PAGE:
An­cient Fair

For four cen­turies Fair Green in Diss hosted a re­mark­able event; PA­TRI­CIA STAMMERS traces the his­tory of this oc­ca­sion­ally rowdy fair

EDP Norfolk - - Inside -

A look back at the his­tory of the oc­ca­sion­ally ri­otous Diss Fair

IT is Oc­to­ber 26, 1185, and there’s a com­mo­tion in the Cock Green area on the out­skirts of Diss, or Disce as the town was then known. Shout­ing, bleat­ing, bel­low­ing, cluck­ing, hiss­ing, crow­ing fills the air as peo­ple and their stock ar­rive from all cor­ners of Suf­folk and Nor­folk for the fair and horses’ hooves and wagon wheels churn up the grass.

Some folk have trav­elled on foot, push­ing hand­carts full of pro­duce; oth­ers ar­rive on horse­back. Quite soon there’s the scent of wood smoke and her­rings will be fried, stalls erected, an­i­mals and poul­try penned. Cir­cus mem­bers are al­ready prac­tis­ing som­er­saults and warm­ing up in time for their first per­for­mance.

Doc­u­men­tary ev­i­dence is scarce but Sir William FitzRobert, Lord of the Manor of Diss, is thought to have been re­spon­si­ble for the pro­ceed­ings since he had ob­tained per­mis­sion for the fair from the king, pos­si­bly Richard I. Sir William charged the stall-hold­ers two pence and the money was col­lected by his bailiff. Traders rent­ing a ‘tilted’ stall, that is one with an awning, paid a higher fee but food sell­ers were not charged.

Sir William may have kept an ac­count of the pro­ceed­ings but if so it has yet to be found. Seem­ingly, he had bought Cock Street and Cock Street Green from the owner of a smaller manor for the pur­pose. Any­way the fair was to be an an­nual event held on the Feast of saints Si­mon and Jude. Any­one and ev­ery­one was al­lowed to par­tic­i­pate and the fair was par­tic­u­larly wel­comed by peo­ple who had no shop from which to sell their goods.

When stalls were set, tents erected, live­stock se­cured and the fair open for busi­ness what else would you be likely to have found?

‘Nets, bas­kets, clogs, leather goods, har­ness, car­pen­try, iron­ware, pottery fish, eggs, fruit, wool and flax fi­bre,’ ac­cord­ing to his­to­rian Eric Purse­house (Waveney Val­ley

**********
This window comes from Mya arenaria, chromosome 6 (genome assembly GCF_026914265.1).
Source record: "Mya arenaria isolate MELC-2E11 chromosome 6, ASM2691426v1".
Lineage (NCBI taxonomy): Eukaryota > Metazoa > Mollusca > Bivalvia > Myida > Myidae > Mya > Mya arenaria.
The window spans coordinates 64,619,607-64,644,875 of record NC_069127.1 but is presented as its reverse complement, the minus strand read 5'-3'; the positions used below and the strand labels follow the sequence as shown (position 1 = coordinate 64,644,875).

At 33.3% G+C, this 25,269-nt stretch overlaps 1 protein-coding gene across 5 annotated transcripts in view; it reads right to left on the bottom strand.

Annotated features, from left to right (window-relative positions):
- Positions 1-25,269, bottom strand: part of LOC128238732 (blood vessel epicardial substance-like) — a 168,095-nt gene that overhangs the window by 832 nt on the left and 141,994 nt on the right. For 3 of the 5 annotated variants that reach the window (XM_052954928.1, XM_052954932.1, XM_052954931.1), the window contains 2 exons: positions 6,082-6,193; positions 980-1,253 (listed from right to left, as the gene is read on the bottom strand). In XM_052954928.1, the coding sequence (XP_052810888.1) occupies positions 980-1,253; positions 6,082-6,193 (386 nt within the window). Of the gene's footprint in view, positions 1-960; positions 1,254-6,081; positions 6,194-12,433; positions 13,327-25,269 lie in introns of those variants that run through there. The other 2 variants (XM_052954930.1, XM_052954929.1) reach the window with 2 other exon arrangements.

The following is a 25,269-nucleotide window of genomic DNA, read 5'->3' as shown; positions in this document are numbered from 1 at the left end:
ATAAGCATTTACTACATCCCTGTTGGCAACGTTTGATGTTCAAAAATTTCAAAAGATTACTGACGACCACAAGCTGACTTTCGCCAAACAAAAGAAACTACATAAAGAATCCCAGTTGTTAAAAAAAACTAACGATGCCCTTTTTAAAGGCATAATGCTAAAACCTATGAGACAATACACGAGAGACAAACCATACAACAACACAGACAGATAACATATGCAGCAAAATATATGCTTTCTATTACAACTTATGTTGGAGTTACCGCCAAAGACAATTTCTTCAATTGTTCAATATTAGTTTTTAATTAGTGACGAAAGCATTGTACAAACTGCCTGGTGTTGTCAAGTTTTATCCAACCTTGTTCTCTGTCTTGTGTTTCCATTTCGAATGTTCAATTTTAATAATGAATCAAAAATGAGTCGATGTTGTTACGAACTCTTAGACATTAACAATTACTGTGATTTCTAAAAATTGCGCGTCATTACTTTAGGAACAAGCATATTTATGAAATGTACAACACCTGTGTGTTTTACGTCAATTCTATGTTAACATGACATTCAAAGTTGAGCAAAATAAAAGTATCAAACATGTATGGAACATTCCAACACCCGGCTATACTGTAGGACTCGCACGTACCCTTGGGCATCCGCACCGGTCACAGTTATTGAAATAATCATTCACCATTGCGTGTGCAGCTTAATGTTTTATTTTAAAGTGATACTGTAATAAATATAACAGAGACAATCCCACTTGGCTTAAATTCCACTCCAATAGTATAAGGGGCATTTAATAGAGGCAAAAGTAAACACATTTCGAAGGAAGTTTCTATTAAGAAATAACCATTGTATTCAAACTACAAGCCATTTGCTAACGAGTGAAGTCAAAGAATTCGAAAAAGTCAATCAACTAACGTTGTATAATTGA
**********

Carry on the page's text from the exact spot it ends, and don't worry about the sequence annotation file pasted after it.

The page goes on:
Stud­ies, Diss Pub­lish­ing, 1966). If none of those ap­pealed you could watch the clowns, renowned for wit as well as crazy clothes, and danc­ing girls with tam­bourines. You would be most likely to meet weavers, mer­chants of the cloth trade and plough men among the crowd gath­ered to watch a wrestling match. Thirsty work, but find­ing re­fresh­ment was not a prob­lem be­cause if there was an oak branch hang­ing from the upper win­dow of a nearby cot­tage that meant the oc­cu­pants had brewed some beer.

Ap­par­ently, a cer­tain group of vis­i­tors, gamesters, trav­elled to Scole Inn where they stayed while wait­ing for the fair to be­gin. The main ob­ject of their attendance at Disce Fair was to place a bet on a cock­erel or dog which they thought most likely to win a fight. So while the merry-gor­ound whirled and clowns cheeked the crowd pun­ters made for the cock-pit or the bull-ring.

How­ever, in the cock-pit Red Cap, a flam­boy­ant bird of ex­cep­tional size, wasn’t in the mood for fight­ing and ig­nored his op­po­nent’s at­tacks for a while. The Ken­ning­hall Champ’s of­fen­sive even­tu­ally up­set him, though, and the scream­ing birds fought for 15 min­utes un­til Red Cap was floored. Up­roar fol­lowed in the crowd and the suc­cess­ful pun­ters were paid.

Bull bait­ing was even worse but Sir Rod­er­ick, the magnificen­t Thet­ford bull, stood for no non­sense. When or­dered by his mas­ter, a dog at­tacked Sir Rod­er­ick, who had been chained to a stake and en­closed within a fence. In­fu­ri­ated by a bite on the nose Sir Rod­er­ick low­ered his horns, scooped up the dog and tossed it into the crowd. An­other dog was brought for­ward and or­dered to an­noy the bull. This time Rod­er­ick, with bit­ten and bleed­ing nose, didn’t bother at­tack­ing the dog so mus­tard was sprin­kled on his wounds as por­ten­tous grey clouds gath­ered. In­fu­ri­ated by pain the bull pulled the stake to which he was chained out of the ground, charged through the fence and scat­tered the crowd. A thun­der­storm broke but un­for­tu­nately the chron­i­cle doesn’t in­clude an ac­count of what hap­pened next. Pre­sum­ably he was caught and his owner would have thought twice be­fore putting him in the bull bait­ing con­test again.

Newspapers in English

Newspapers from UK

© PressReader. All rights reserved.